The BBC on 15 January quoted Haris Silajdzic as saying that on his way back from Croatia, all the way to the border in Mostar, "you have a feeling of still being in Croatia: all is the same from uniforms to flags, and all looks like one Greater Croatia, not like Bosnia." He said that time has come to openly point out that the same people who waged the war between Muslims and Croats in 1993 are holding the key posts in the Bosnian Federation, adding "it is very difficult to build Bosnia with the people who tried to destroy it." In an interview for Television Bosnia-Herzegovina, he invited Koschnick to resign if he fails to fulfill his task, but also wants him to explain clearly who was responsible for the failure. Silajdzic, like Kinkel, hopes things will with the involvement of international police, as is happening in Velika Kladusa. Meanwhile, Slovenian Radio on 12 January reported that Silajdzic has been left out of the planned Federation government, which may make him a possible victim in internal political struggles to divide posts in the new round of infighting. -- Daria Sito Sucic

    [04] A GRISLY REMINDER OF THE KILLING FIELDS TESTS IFOR.

    Yet another story in the news last week was that of the revelations carried in The New York Times on 11 January that the open-pit iron mine at Ljubija is the mass grave for some 8,000 Muslims and Croats. The report was based on investigations by a prominent Croatian human rights activist, who said that Ljubija and the mass graves near Srebrenica offer firm evidence that the Bosnian Serbs under Radovan Karadzic and General Ratko Mladic had carried out a deliberate policy of genocide. Calls came from around the globe for on-site inspection at the heavily guarded facility, but IFOR spokesmen said it was not their job to deal with such matters. They later modified their stand in line with remarks by Clinton to CBS, in which he said that IFOR could help UN war crimes investigators reach mass grave sites, provided it does not interfere with the soldiers' primary job. The issue attracted attention because many suspected that IFOR was unwilling to pursue war criminals, investigate atrocities, ensure freedom of movement, or respond firmly to provocations like the Serbian bazooka attack on a Sarajevo tram on 9 January. -- Patrick Moore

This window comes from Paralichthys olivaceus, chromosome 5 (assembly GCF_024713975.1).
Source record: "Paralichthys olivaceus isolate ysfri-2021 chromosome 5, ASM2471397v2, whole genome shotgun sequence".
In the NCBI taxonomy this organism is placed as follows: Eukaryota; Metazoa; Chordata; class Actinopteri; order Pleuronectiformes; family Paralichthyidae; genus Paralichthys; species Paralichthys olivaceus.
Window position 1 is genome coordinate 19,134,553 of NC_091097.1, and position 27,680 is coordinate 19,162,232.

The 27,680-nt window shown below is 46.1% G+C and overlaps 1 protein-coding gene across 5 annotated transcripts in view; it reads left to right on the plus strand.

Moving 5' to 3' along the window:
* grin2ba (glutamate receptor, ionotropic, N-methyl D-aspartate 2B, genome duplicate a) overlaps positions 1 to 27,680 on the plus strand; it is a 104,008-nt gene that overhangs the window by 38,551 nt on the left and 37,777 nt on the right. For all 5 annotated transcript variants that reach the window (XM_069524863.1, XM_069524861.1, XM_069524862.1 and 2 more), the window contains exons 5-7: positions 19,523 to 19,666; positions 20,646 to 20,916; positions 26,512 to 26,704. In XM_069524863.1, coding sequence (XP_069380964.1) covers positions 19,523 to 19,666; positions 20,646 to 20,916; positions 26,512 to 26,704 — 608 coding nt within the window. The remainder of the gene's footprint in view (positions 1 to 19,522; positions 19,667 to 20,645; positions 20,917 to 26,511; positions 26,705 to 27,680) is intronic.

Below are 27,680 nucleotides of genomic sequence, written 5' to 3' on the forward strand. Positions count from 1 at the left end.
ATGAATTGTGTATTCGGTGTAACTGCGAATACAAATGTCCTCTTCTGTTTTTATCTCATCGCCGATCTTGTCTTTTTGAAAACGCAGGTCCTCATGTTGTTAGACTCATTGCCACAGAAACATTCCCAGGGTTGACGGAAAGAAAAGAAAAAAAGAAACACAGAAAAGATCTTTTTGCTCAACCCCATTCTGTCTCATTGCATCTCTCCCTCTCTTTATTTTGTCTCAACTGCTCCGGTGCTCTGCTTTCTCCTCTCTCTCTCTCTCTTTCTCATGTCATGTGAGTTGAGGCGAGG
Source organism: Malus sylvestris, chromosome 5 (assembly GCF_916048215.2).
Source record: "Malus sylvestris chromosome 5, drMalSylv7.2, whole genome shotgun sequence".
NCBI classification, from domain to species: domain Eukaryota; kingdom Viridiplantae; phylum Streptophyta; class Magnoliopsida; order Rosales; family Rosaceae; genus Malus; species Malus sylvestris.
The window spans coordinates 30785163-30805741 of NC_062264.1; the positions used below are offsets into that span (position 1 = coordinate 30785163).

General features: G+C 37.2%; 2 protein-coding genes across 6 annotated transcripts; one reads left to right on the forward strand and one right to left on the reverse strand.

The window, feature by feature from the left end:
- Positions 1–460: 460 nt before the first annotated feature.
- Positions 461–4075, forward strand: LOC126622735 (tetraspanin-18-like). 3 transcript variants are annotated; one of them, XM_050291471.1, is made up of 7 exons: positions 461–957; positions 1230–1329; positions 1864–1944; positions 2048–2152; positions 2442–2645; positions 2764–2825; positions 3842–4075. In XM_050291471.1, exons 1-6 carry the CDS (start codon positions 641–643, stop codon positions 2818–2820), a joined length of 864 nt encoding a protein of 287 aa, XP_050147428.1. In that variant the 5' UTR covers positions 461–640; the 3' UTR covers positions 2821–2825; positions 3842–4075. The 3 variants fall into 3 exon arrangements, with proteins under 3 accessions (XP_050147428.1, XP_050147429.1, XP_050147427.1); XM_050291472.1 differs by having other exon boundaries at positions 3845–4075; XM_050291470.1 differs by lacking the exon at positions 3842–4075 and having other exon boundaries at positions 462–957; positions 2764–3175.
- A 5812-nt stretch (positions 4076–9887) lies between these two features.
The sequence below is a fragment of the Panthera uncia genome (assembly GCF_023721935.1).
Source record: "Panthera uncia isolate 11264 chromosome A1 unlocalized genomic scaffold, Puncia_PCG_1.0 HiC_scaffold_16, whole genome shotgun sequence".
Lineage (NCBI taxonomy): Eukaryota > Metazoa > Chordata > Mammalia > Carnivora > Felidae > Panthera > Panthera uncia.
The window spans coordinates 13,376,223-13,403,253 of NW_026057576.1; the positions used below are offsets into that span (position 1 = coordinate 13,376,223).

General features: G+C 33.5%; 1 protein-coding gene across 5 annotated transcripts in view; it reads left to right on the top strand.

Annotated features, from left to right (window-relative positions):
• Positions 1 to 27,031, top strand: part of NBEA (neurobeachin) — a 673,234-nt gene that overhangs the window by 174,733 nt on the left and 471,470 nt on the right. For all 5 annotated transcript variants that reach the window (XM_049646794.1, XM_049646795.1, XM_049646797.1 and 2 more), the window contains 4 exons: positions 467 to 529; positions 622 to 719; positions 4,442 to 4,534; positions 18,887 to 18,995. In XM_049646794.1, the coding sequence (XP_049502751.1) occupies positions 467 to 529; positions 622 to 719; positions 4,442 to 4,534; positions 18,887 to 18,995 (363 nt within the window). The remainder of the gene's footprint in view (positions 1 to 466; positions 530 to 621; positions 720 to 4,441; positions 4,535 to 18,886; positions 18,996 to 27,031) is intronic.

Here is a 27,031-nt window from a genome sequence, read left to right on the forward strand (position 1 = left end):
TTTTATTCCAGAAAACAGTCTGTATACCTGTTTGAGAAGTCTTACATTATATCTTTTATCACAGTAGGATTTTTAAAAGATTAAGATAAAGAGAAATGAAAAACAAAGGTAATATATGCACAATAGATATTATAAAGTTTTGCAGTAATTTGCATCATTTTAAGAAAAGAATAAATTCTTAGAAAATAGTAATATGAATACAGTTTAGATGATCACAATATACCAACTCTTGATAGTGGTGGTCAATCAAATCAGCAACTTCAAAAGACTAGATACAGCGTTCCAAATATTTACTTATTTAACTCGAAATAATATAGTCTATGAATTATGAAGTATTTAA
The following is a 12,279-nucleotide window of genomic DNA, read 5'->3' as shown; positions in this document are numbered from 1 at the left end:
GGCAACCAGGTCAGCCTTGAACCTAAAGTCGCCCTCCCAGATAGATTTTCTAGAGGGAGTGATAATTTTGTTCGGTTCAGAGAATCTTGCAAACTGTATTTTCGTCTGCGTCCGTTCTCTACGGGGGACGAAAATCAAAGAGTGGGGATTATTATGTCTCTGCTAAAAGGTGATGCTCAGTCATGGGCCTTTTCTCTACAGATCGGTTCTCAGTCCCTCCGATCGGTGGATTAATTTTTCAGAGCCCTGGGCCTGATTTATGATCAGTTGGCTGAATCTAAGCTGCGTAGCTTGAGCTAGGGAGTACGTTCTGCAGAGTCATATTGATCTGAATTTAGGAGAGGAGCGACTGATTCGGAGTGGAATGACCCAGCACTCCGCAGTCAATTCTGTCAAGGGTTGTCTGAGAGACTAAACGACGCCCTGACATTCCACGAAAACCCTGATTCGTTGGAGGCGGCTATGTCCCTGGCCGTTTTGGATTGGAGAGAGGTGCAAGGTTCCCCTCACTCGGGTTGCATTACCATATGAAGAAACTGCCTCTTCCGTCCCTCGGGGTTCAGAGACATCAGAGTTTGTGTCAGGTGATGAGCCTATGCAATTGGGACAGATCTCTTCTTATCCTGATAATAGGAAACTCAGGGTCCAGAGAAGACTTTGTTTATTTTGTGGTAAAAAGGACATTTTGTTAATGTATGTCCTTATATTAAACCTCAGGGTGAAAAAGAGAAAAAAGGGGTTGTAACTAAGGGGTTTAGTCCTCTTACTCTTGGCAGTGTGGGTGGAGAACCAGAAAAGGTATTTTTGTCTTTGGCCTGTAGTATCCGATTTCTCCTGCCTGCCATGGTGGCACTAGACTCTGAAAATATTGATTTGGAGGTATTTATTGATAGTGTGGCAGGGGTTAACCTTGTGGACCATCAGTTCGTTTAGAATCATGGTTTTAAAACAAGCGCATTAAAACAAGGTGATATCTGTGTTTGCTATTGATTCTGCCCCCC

[05] "DEATH NOTICES" FOR MILOSEVIC.

    The Serbian suburbs of Sarajevo remain tense amid rumors of planned torchings and a forced exodus if Pale does not succeed in its maneuvers to obtain a modification of the Dayton agreement regarding the transfer of the area to government control. Many suspect that Pale's ultimate goal is to scuttle the entire peace project. On 12 January Serbian President Slobodan Milosevic appealed to suburban Serbs to stay put, but AFP said his plea fell on deaf ears owing to his general unpopularity. Many Bosnian Serbs -- like those of Krajina -- feel that Milosevic has betrayed their interests in order to get sanctions lifted on rump Yugoslavia. The French news agency reported on 13 January that mock "death notices" had been appearing in Grbavica and other Serb suburbs to announce the "political demise" of the Belgrade leader. The broadsides called him "our Satan" and a logo for his party was portrayed instead as that of "Serbia's Party of Pall Bearers." -- Patrick Moore

    [06] "A CRIME AGAINST THE SERBIAN PEOPLE."

    This is how Mirko Pejanovic of the anti-nationalist Serbian Civic Council (SGV) describes the pressures by Pale on Serbian civilians to flee the Sarajevo suburbs. Vecernje novine on 15 January called the move "self-destructive" and said that it would be against the provisions of the peace agreement, which call for people to be able to return freely to their homes. It also noted that it would mark a triumph for those opposed to living together in a multiethnic setting. The SGV offers the Serbs an anti-nationalist alternative and remains loyal to the Bosnian government. -- Patrick Moore

    [07] MORE POLICE FOR SARAJEVO.

    When the Serbs took civilians hostage recently, IFOR claimed that police work and "banditry" are not its job but rather that of the international police force. An additional problem was that such a force really did not exist except on paper. Now UN police chief Vladimir Rybnikov told OMRI in Sarajevo on 11 January that he has been promised 200 police officers by 20 January. They will help ease a tense situation in the Serb-held suburbs in the 45-day transition period to government control. Admiral Smith said on 12 January that IFOR's job is to "establish a military security . . . but we feel that the best [approach] is to work with both parties through the Joint Civilian Commission and [Carl Bildt's office]. IFOR is trying to help facilitate a joint police force for this period in which both sides would do the job together." -- Jan Urban and Patrick Moore

    [08] SARAJEVO AS "BOSNIA'S TEST."